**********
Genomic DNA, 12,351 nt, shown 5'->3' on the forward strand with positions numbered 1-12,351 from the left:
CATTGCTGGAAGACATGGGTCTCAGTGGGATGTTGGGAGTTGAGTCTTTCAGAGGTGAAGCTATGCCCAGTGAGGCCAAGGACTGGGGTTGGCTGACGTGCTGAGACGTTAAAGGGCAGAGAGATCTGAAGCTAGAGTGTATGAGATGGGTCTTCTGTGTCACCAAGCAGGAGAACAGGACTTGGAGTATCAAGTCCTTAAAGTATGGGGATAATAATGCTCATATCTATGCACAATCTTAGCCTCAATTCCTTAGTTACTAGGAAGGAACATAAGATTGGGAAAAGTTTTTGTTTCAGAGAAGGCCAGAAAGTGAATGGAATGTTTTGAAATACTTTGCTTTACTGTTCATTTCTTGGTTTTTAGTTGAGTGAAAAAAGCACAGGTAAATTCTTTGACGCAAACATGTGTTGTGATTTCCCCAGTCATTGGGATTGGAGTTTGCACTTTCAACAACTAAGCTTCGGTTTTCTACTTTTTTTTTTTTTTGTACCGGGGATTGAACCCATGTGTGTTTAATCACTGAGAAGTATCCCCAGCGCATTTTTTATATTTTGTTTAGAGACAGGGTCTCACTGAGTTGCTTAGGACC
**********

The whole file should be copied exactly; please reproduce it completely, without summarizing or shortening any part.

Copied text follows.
Genomic DNA, 12,351 nt, shown 5'->3' on the forward strand with positions numbered 1-12,351 from the left:
CATTGCTGGAAGACATGGGTCTCAGTGGGATGTTGGGAGTTGAGTCTTTCAGAGGTGAAGCTATGCCCAGTGAGGCCAAGGACTGGGGTTGGCTGACGTGCTGAGACGTTAAAGGGCAGAGAGATCTGAAGCTAGAGTGTATGAGATGGGTCTTCTGTGTCACCAAGCAGGAGAACAGGACTTGGAGTATCAAGTCCTTAAAGTATGGGGATAATAATGCTCATATCTATGCACAATCTTAGCCTCAATTCCTTAGTTACTAGGAAGGAACATAAGATTGGGAAAAGTTTTTGTTTCAGAGAAGGCCAGAAAGTGAATGGAATGTTTTGAAATACTTTGCTTTACTGTTCATTTCTTGGTTTTTAGTTGAGTGAAAAAAGCACAGGTAAATTCTTTGACGCAAACATGTGTTGTGATTTCCCCAGTCATTGGGATTGGAGTTTGCACTTTCAACAACTAAGCTTCGGTTTTCTACTTTTTTTTTTTTTTGTACCGGGGATTGAACCCATGTGTGTTTAATCACTGAGAAGTATCCCCAGCGCATTTTTTATATTTTGTTTAGAGACAGGGTCTCACTGAGTTGCTTAGGACC